With nearly one full year of governance, the signs on the wall are not very encouraging–President Weah has not honored key recommendations nor lived up to commitments made to robustly tackle corruption and create an enabling environment for public integrity institutions to satisfactorily perform. Despite few notable positive actions, including timely investigation of the recent corruption scandal involving senior management of the National Housing Authority (NHA), high level of compliance of the Judiciary with the asset declaration requirement (333 out of 370 officials) and withdrawal of the appointment of Cllr. Charles Gibson as Justice Minister, generally, there is extremely limited progress in addressing corruption in the country. President Weah and the CDC-led government are ignoring commitments made, before, during and immediately after the 2017 General and Presidential Elections, to address impunity and robustly fight (against) corruption. Instead, several key government’s actions and decisions are counterproductive to established good governance efforts and respect for international best practices around nurturing and sustaining an effective anti-corruption regime.
The Liberia Extractives Industries Transparency Initiative (LEITI) still has a cherry-picked head of Secretariat and remains suspended by the EITI Board for “not publishing its report for fiscal period ending June 2016, within the 1 July 2018 deadline”. According to the Liberia Anti-corruption Commission, of over 460 officials of the Executive Branch of Government, only 92 (20%) have declared their assets. Meanwhile, the Legislature is fully non-compliant, as no member of that body has declared with the LACC. It must be noted that the President and most public officials who declared their assets did so very late, in violation of the Code of Conduct for Public Officials. Besides, many of the pro-poor projects implemented, especially under the2017/2018 recast budget, were not in compliance with established public procurement guidelines and practices. The status of the Block 13 “Catch Me if You Can” corruption scandal is in limbo, while investigation into the Missing Billions Saga has been very slow, despite the extremely grave nature of the scandal/incident with serious security and reputational implications for the government and country. Worrisomely, also, the President and the House of Representatives have agreed to de-tenure key public integrity institutions, including the Liberian Anti-corruption Commission (LACC), Financial Intelligence Unit (FIU), Public Procurement and Concession Commission (PPCC) and Liberia Extractives Industries Transparency Initiative (LEITI). There are limited efforts, if any exists, to comprehensively audit the past regime and prosecute apparently corrupt officials of the Sirleaf Government, including those who presided over the bankruptcy of the National Oil Company of Liberia (NOCAL).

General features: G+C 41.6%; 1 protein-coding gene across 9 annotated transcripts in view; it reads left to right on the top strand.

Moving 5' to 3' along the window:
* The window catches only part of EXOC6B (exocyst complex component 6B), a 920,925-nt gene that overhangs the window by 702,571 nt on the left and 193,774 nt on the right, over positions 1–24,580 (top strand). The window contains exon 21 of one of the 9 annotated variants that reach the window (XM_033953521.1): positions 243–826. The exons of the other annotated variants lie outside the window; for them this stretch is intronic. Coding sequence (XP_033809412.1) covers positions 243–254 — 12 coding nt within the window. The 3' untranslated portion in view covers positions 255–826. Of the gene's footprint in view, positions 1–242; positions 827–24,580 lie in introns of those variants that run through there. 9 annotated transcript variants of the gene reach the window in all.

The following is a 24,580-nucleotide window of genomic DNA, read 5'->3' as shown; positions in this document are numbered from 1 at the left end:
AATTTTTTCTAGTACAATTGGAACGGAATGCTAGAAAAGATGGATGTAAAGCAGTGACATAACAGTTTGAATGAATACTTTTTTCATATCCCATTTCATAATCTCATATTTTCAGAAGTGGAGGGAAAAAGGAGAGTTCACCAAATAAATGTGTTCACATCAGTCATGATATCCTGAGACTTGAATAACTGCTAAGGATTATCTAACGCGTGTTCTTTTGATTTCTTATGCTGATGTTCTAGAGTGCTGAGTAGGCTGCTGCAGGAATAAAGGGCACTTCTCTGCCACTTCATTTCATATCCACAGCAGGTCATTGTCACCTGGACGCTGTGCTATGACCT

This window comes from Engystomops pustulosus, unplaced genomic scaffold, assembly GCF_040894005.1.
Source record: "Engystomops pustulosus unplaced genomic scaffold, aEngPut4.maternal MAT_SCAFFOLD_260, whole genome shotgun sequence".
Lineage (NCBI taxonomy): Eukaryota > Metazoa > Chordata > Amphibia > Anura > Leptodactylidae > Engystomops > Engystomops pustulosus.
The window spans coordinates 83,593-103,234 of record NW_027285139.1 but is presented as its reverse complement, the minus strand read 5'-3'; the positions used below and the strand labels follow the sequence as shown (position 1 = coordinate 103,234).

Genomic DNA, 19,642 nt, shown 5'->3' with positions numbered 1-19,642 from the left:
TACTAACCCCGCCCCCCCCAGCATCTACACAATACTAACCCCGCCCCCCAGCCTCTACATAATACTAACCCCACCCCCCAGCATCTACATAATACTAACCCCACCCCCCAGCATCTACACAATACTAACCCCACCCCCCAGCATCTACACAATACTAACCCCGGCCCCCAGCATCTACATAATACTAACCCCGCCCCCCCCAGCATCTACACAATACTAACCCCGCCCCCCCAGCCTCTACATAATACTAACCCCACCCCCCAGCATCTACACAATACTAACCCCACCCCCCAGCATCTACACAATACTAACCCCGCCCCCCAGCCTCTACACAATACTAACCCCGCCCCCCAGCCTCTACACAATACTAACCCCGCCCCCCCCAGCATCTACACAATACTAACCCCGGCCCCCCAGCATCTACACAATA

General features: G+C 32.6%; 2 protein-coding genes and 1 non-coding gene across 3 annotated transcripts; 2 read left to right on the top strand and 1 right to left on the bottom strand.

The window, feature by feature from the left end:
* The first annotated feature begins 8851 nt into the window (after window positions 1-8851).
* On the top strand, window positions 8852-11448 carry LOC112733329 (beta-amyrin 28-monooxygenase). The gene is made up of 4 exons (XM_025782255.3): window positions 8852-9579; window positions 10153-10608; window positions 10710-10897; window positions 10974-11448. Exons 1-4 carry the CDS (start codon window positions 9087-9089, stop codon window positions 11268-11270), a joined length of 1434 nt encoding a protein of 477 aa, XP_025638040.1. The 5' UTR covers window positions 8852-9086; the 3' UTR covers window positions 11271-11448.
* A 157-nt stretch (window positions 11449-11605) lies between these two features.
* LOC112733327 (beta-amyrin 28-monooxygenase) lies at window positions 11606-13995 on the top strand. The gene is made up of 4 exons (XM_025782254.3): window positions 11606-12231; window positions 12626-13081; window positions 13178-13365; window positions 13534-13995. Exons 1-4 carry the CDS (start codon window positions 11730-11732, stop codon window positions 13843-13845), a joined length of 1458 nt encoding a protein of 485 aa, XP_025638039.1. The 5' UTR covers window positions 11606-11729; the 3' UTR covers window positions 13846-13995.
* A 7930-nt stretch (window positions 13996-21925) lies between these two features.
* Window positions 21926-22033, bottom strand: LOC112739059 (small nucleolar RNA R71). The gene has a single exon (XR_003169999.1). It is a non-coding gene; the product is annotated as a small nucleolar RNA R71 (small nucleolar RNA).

All of the above, coupled with allegations of public officials acquiring and developing multiple properties, with barely one year in power, seriously undermines and brings into question the transparency credentials of the government, whose pro-poor agenda should be grounded on unprecedented levels of good governance, transparency and integrity. For example, removing tenures from the LACC, PPCC and other public integrity institutions will not only make them vulnerable to manipulation bythe Presidency and other higher-ups in government, but also worsen the country’s disappointing fight against corruption. And this will have serious implications for the country’s reputation and government’s professed commitment to robustly tackle corruption and other financial and economic crimes in the country.